On February 13, 1997, about 1930 hours Pacific standard time, a Cessna 172F, N3757F, en route to Gnoss Field, Novato, California, lost engine power and ditched in San Pablo Bay, California. The aircraft sustained substantial damage. The pilot, the sole occupant, received minor injuries. The aircraft was operated as a personal flight by the pilot/owner when the accident occurred. The flight originated from the Schellville-Sonoma airport, Sonoma Valley, California, at 1920. Visual meteorological conditions were reported by the pilot and no flight plan was filed.

The pilot reported that he had climbed to 1,000 feet msl when the engine began running rough. It began to lose power until the engine finally stopped and he was forced to ditch. After ditching, the aircraft partially sank in about 4 feet of water to the bottom of the bay. The pilot sprained his ankle during the water landing and decided to stay with the aircraft. He climbed on top of the aircraft and stayed there until morning. He was located by a Coast Guard Search and Rescue aircraft after he manually activated the ELT at first light. There was no flotation equipment onboard the aircraft.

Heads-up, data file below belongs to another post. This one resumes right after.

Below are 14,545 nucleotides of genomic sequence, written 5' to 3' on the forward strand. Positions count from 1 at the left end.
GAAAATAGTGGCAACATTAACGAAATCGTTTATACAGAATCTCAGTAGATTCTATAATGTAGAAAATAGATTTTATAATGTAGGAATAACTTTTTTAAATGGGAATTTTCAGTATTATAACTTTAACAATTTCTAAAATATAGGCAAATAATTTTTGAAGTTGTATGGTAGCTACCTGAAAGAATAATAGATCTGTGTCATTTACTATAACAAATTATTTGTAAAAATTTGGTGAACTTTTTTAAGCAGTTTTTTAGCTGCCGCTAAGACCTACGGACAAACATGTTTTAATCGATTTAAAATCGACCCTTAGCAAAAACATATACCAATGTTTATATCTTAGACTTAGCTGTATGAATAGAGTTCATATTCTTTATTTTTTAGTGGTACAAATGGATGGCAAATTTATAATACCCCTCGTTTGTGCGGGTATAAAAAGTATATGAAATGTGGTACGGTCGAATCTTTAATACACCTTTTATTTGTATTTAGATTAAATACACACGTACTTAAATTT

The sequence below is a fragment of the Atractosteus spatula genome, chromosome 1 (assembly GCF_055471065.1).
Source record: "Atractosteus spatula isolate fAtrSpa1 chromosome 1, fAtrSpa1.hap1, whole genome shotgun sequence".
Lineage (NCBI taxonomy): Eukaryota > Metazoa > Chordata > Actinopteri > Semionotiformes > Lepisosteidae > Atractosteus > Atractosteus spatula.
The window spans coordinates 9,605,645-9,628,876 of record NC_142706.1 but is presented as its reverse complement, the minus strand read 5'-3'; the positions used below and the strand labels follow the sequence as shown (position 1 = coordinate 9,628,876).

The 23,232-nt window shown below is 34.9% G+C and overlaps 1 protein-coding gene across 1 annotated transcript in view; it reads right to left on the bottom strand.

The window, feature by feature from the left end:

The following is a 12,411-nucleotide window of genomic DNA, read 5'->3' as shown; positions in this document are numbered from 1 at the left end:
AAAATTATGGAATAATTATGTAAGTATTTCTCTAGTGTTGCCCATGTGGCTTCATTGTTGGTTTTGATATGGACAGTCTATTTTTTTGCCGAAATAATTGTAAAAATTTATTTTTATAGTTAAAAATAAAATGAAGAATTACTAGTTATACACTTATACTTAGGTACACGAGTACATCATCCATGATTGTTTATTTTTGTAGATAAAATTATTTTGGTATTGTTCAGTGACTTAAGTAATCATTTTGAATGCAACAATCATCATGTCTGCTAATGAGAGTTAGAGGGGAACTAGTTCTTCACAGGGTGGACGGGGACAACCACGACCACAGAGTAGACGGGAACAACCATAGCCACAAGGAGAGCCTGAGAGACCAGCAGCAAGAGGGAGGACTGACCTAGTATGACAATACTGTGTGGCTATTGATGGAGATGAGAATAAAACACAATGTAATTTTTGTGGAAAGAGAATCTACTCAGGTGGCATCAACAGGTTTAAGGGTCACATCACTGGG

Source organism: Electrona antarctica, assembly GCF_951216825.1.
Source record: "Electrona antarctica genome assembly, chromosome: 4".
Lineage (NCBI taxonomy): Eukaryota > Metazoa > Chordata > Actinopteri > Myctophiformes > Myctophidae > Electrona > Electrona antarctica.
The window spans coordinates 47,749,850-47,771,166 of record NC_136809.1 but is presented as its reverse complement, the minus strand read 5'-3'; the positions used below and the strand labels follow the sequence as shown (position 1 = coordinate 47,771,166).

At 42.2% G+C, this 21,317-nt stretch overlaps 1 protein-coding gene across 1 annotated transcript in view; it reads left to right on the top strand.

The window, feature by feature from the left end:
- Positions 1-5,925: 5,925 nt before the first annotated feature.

Rescue personnel reported the aircraft was found less than 0.25 mile from shore, at a position of 38 degrees 5.5 minutes north latitude by 122 degrees 24.7 minutes west longitude. The aircraft was recovered by Parker Diving Service after being in the water for several days.

The pilot reported that the aircraft had last been refueled about 3 weeks before the accident, but had not flown until the day of the accident. His report indicates that he flew the aircraft a total of 30 minutes that day. At the time of the accident, the pilot estimated that the aircraft had about 28 gallons of fuel remaining.

The aircraft had flown about 170 hours since the engine was overhauled by the owner/mechanic/pilot. The aircraft was equipped with a Brackett Air Filters air induction filter. An FAA Form 337, dated March 21, 1996, was on file for that nonstandard filter. An interview of the pilot and review of the aircraft logbooks by FAA airworthiness inspectors failed to identify any discrepancies.

The 1945 weather observation at the Santa Rosa, California, airport, which is 36 miles northwest of the accident site, was reporting a temperature of 55 degrees and a dew point of 32 degrees Fahrenheit. A plot of these points on a carburetor icing probability chart discloses an area of the chart annotated "moderate icing - cruise power or serious icing - glide power."

There was no postaccident inspection of the aircraft and the pilot/owner disposed of the wreckage after removing salvageable parts.

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